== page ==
Facts Quedlinburg

Selected Key Data



Since 1989 Quedlinburg has lost about 20 per cent of its population; it now has some 22,000 inhabitants. It is assumed that the number will have fallen to no more than 18,000 by 2020. Quedlinburg’s population was at its highest in 1950: 35,555.

Municipal Boundaries


Because of increased suburbanisation from the early 1990s, the cities have lost a considerable proportion of their inhabitants and tax revenues to the surrounding communities. In order to dilute the impact of these losses, a gradual process of incorporation has increased the municipal areas in size, sometimes significantly so.

The coloured shape on the map symbolises the expansion of the city in 1990, the outer line shows the boarder of the municipal area of 2010.

Housing Situation


After the political turnaround attention was soon drawn to the imperilled historic Old Town ensemble. This is how Quedlinburg came to be accepted as one of the model towns in the Federal Programme for Urban Renewal as early as 1991. The town received additional support from the Urban Planning Programme for the Protection of Monuments. As part of the Urban Redevelopment East programme, the town finally drew up its first urban development concept in 2001, in which the main focus was on the preservation and revitalisation of the Old Town.

In 1994, Quedlinburg – together with the Stiftsberg, church St Wiperti and the Münzenberg – was declared a UNESCO World Heritage site.

Housing Situation in Quedlinburg (Stand 2/2010):
Housing Stock: 13.200 
Surplus Housing: 1.600 / 12 Percent
Housing Demolitian since 2001/02: 400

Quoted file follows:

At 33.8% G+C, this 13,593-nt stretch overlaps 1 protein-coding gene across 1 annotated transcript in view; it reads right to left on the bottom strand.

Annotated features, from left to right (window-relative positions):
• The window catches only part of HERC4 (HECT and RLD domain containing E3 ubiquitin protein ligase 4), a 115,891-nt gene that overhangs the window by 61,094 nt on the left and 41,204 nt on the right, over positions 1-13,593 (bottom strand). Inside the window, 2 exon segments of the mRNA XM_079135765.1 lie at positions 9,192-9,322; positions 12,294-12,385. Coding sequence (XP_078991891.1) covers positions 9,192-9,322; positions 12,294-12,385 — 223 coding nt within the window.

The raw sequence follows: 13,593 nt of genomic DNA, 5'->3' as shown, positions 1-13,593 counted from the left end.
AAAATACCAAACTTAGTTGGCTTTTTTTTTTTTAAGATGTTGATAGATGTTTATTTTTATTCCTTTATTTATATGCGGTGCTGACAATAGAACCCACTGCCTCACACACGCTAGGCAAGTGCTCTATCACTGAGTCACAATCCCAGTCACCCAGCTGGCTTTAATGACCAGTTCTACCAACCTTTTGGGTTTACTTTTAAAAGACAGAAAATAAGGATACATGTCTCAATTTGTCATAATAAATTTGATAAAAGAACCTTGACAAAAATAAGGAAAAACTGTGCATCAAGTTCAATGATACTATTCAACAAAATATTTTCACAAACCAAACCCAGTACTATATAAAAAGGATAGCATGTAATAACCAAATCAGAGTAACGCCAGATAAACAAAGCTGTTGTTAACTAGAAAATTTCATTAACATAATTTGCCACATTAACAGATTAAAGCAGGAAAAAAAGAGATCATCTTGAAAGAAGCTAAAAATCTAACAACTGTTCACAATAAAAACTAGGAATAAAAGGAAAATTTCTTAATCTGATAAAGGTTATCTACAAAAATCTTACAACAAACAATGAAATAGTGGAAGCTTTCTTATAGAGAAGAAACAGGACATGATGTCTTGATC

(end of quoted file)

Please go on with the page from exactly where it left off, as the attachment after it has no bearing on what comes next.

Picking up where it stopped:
In Quedlinburg, many jobs were lost with the collapse of the agricultural enterprises, which had been merged to form agricultural kooperatives during GDR times.

The diagram illustrates the radical economic structural reform: Large industrial combines were forced to close, and even where smaller companies came along and still produce today, the often significantly increased output figures require only a fraction of the workforce once needed.

Relocating and Commuting

Bildschirmfoto Pendler und Umzüge

In the 1990s, suburbanisation affected all the IBA cities. At the same time, people, especially those from the former industrial centres, began to move to West Germany. The populations of the large cities of Halle (Saale) and Magdeburg have increased minimally in recent times, mainly due to migration from Saxony-Anhalt. In the meantime, the improved transportation network allows for longer journeys to and from work and the number of commuters is climbing.

The interactive tool "Relocating and commuting" visualises this range of topics for all IBA cities.

Leibniz-Institut für Länderkunde (IfL), Leipzig 2010 Data: Günter Herfert, design/programming: Sebastian Specht

Sources for the statistical specifications on this spread: Ministry of Regional Development and Transport Saxony-Anhalt; Raumbeobachtungssystem Sachsen-Anhalt (RABE); Statistisches Landesamt Sachsen-Anhalt; Quedlinburg urban development plan 2001; Saxony-Anhalt Office of Statistics; GDR statistics of 1989; www.iba-monitor.de; Status 11/2009

Info: Quedlinburg

(Municipal Area of 2010)
1989: 29.096
2009: 21.372
2025: 17.479 (Future Prospect)

Municipal Area: 78,14 qkm